"On this mountain he will destroy the veil that veils all peoples, The web that is woven over all nations; he will destroy death forever." Is 25 7-8

Isaiah promises us that someday God will unite all peoples, that nations now at war, or who hate one another culturally or tribally will have the veil that separates them lifted. It is a wonderful and powerful promise, one that seems too good to be true.

Nevertheless, most of us have known healing in our lives that we could never have expected. Whether it was a long and painful separation from a parent, sibling or friend, something or someone intervened and made that which seemed beyond imagination happen. St Monica followed her son from North Africa to Italy all the while praying for him and hoping that God would move St Augustine's heart and help him to turn from his sinful life. Monica could not be sure when or if God's grace would change her son's lifestyle, but her faith would not let her stop trying and eventually she got her miracle.

Today, let yourself dream God's dream of unity for and among all people.

What have been the biggest miracles in your life?








Monday, December 4, 2017

New Shoots from old Stumps

"A shoot shall sprout from the stump of Jesse." Is 11:1

When Isaiah promises that a new shoot will come from the stump of Jesse, he reminds all believers that God can make something extraordinary from nothing. At the same time, the prophet is not speaking about a miracle in a classic sense. Rather,  Isaiah wants us to remember what happens often in the natural world. There are trees with so much inner life that even when they seem dead, we can take one of their broken branches, stick it in the ground, water it often and before long  it takes root and becomes a young  tree.

Clearly, a branch of Jesse’s tree, even when it seems dead and lifeless after its exile in Babylon, is stronger than we think. God will plant it again so that his faithful followers might have life and believe in his promises.

The challenge to believe that God wants to do something great and new in us, even when we are tired and feeling ragged, is upifting. God’s love is enduring and, like a broken  branch, stronger than we can imagine. We have only to plant and water it and it will take us to Christmas.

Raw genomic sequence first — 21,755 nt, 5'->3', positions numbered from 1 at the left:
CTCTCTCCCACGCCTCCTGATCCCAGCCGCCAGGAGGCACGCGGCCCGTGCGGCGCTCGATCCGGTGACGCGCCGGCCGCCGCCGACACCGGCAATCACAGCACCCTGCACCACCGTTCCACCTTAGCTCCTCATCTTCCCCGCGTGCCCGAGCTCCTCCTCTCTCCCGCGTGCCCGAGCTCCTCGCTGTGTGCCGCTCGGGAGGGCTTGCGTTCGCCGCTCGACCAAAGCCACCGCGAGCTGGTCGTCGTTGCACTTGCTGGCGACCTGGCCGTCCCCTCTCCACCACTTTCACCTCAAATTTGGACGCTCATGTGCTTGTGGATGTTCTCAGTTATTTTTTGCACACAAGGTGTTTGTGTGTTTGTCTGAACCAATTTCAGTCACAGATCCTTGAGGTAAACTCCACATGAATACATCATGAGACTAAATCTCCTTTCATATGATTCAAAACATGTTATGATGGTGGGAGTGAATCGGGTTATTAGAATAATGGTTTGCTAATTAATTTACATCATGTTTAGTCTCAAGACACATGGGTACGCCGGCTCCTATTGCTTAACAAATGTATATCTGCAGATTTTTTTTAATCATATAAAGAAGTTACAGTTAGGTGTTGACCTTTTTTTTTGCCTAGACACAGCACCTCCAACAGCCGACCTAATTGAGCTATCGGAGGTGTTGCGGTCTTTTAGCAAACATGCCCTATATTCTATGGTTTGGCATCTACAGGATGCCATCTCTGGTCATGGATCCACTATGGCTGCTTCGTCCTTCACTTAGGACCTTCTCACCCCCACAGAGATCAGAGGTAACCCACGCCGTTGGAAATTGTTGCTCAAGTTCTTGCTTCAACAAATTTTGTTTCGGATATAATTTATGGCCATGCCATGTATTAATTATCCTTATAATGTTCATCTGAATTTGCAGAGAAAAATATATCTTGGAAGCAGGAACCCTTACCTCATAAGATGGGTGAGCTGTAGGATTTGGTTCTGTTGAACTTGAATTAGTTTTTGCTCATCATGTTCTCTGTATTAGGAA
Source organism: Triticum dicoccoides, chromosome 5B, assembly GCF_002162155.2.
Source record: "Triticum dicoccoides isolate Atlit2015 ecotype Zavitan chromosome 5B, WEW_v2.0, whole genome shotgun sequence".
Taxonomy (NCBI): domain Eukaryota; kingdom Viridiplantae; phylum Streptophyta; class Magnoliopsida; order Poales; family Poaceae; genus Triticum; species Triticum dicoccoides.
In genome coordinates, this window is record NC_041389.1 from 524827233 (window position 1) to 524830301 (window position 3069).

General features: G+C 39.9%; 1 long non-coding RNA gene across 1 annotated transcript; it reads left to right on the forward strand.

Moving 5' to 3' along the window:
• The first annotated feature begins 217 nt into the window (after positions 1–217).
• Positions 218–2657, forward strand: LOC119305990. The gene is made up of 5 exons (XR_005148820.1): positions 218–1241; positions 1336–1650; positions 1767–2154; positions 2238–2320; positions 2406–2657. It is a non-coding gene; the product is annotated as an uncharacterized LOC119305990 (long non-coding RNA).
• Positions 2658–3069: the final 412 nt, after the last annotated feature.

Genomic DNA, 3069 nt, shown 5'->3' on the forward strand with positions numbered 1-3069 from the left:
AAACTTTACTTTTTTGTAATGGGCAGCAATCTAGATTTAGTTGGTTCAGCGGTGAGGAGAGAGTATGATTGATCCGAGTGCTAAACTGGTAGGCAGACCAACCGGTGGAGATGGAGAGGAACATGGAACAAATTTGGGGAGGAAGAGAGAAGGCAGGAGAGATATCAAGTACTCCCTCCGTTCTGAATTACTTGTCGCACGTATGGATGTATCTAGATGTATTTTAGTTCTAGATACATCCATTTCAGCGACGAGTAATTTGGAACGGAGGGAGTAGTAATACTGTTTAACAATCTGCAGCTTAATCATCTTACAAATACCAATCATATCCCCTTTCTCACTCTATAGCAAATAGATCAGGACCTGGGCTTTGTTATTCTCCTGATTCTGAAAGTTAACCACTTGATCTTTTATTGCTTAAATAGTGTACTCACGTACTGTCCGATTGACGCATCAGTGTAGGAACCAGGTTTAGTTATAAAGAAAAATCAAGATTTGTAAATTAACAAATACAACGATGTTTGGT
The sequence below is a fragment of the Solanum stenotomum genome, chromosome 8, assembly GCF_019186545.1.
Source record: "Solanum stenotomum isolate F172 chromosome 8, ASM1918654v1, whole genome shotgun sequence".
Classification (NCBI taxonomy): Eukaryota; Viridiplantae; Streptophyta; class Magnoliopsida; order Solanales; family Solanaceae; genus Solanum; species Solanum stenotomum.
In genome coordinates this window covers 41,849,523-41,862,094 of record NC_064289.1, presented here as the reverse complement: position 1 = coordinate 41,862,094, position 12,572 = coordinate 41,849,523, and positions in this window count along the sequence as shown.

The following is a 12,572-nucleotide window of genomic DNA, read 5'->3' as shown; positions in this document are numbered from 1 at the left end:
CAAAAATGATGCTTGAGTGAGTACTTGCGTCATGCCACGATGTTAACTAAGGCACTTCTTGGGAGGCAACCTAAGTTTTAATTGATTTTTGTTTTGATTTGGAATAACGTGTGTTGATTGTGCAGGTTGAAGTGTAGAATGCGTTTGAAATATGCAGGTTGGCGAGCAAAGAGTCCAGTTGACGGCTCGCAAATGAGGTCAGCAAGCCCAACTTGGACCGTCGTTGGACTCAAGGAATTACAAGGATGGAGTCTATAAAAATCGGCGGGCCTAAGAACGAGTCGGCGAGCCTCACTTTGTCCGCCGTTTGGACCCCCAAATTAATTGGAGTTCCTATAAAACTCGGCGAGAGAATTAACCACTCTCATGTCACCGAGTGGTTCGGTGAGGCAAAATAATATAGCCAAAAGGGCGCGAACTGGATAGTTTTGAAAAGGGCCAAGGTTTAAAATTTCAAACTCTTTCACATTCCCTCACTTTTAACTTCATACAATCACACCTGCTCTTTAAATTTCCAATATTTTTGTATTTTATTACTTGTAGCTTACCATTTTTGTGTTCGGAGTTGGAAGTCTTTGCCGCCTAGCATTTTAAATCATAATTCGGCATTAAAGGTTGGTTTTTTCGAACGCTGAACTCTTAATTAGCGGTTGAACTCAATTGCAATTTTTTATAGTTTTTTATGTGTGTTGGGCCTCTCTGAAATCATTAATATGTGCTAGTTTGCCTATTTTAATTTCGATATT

Plant a good deed in someone’s heart and let God do the rest.

Are there “miracles” in nature that remind you of God’s love?

Sunday, December 3, 2017

Starting Over

"They shall beat their swords into plowshares and their spears into pruning hooks; one nation shall not raise the sword against another, nor shall they train for war again." Is 2:4

Starting over is never easy, but often unavoidable. Ask any Puerto Rican trying to rebuild his or her life after the recent hurricane or an alcoholic who has had a slip. Acknowledging one's powerlessness over nature or alcohol and committing oneself again to live a day at a time, while painful and frightening, is absolutely necessary, and the only way out of chaos.

The same is true for Christians. No matter how far we fall or how often we turn away from the Lord, we can always begin again, and Advent is the perfect time to try. As we begin a new liturgical year, the church reminds us that God always welcomes his people to renew their faith by focusing on the great of gift of Jesus at Christmas. More important we are challenged to give birth to the Christ in our daily lives, and this is no small task. As the years since Christ lived on earth fade, it becomes more crucial for believers to live the Gospel and allow Christ to be born through their actions and prayer. But we must be patient.

Today, pray for patience with oneself and others.

What areas of your faith life are the most difficult to begin again?